CARBONEAR, NL — Drivers in the Carbonear area may want to keep their eyes peeled for a unique ride in the coming months.
Danny Williams of Carbonear is proud of a personal project that’s sure to grab the attention of those with a knack for vehicles – a completely rebuilt Ford Mercury Meteor, a vehicle produced in the early 1960s for only a short time to appeal to the excitement surrounding the space race.
The mid-size cars were produced for only three short months in 1964 before being discontinued and have hardly been seen since.
Williams is reintroducing the ride to Carbonear’s roads, building a Meteor from scratch and giving it his own unique flare.
“This has always just been a little side project of mine – something for me to work away at in my spare time. I mean, it’s such a cool car, and I’m super happy with the way it’s turned out so far,” he said.
The car was built over the course of approximately three years by Williams and a couple of friends using three different cars for parts, as well as a usable donor car. The crew picked away at the Meteor in William’s driveway, using a 1977 Ford Ranchero for most of the underbody of the vehicle, with the classic outer appearance of the Meteor and some of Williams’ personal touches to make the car really stand out.
Now, the car is in working condition and driveable. Except for a few finishing touches he hopes to add to help the car run a little smoother, his project is coming up on final completion.
Already the vehicle has garnered significant attention, and Williams says it’s formed a bit of a fanbase in the community.
“People really love her. Everywhere I go, I see people turning their heads to look my way, and that’s kinda what I was going for with her in the first place.
“Not only is it a project of mine, but it’s also a way for me to advertise for the shop,” he explained.
The shop is Williams’ tattoo studio, Von Stytch Studios, located in Carbonear. He says the attention the car gets serves as a unique and successful means of advertising for his business.
Having started out the project as a budget build, Williams estimated he’s put approximately $8,500 into the car thus far. With his vision nearly complete, he doesn’t see the price soaring too much further.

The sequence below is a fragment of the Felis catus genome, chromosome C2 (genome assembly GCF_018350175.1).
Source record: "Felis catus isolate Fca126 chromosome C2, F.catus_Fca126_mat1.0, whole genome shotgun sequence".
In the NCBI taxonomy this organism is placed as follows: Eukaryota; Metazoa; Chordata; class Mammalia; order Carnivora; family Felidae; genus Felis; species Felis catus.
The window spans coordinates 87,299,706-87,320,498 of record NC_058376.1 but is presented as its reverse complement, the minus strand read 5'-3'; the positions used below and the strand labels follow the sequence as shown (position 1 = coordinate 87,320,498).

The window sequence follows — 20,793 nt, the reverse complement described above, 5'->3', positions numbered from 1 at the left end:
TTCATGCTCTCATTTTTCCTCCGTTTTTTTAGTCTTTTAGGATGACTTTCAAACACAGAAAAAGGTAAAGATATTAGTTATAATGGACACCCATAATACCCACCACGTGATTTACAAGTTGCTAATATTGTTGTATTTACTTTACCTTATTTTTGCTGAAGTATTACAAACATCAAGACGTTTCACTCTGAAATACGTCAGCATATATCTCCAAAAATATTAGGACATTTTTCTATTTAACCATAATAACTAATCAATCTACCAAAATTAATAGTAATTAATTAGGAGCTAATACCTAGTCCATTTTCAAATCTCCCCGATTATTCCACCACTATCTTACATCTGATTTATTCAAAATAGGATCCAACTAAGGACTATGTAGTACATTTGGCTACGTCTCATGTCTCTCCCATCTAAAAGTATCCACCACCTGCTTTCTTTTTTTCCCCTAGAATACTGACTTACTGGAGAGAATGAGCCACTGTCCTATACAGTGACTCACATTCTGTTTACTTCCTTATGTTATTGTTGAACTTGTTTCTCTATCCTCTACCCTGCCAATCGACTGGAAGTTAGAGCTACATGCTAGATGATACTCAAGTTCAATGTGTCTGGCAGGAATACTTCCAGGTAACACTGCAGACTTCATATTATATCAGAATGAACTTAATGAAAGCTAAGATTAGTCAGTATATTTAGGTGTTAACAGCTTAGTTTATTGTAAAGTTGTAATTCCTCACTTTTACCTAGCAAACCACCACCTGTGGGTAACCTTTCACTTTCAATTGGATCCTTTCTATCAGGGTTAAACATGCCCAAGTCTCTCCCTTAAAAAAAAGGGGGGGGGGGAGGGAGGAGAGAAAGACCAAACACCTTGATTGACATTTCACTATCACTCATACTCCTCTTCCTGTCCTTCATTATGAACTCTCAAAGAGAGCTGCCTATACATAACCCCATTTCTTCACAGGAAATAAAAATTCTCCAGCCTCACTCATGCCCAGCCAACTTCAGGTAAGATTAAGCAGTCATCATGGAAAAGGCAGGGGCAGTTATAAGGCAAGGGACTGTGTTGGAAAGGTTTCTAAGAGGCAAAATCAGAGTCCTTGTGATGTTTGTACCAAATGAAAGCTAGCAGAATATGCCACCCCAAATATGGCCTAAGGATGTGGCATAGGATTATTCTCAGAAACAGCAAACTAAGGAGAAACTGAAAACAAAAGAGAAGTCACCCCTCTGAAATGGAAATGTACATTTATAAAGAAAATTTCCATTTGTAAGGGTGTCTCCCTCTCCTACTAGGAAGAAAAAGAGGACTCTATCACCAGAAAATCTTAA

Despite the relatively low price associated with the car, tracking down all the parts was not an easy task and explains the three-year timespan of the project. With the car being produced for such a short period of time, the proper pieces were a rarity. Williams said if not for the dedication of his friends, the project would not have come together as smoothly.
The unique paint job was also a part of this pricetag. Williams took to the outer body of the car with an airbrush and spray paint, making sure his rig truly was one-of-a-kind.
“I’d say it’s about 25 hours of airbrushing gone into it so far. She started out as an all-white car, but clearly that’s changed,” Williams said. “I’m thinking another 25 or so hours and I’ll be happy with the way she looks.
“It’s a high-quality paint, and I did it all with an airbrush – the flames and all that. That part alone is a ton of work, but I just love doing it, you know?”
If all goes well, he says he expects to see the car finished and on the road by the summer season. He plans to use the rig rather than leaving it in a garage to collect dust.
“I see a lot of people with unique or antique cars, and they just sit behind their house in a shed somewhere. I don’t agree with that – I put all this work into this awesome car, then hell yeah I’m going to drive it, and I’m going to love every minute of it,” Williams exclaimed.
“Life’s too short – our lives, and the cars’ lives – to just have these things collecting dust. I wanna show it off and be proud of it, and that’s exactly what I plan to do. I want to take this thing out 365 days a year.”
When Williams get the Meteor back on the road in the coming months, car enthusiasts are welcomed to come visit his shop on Columbus Drive to take a look at all of his hard work, which will be parked in the parking lot daily.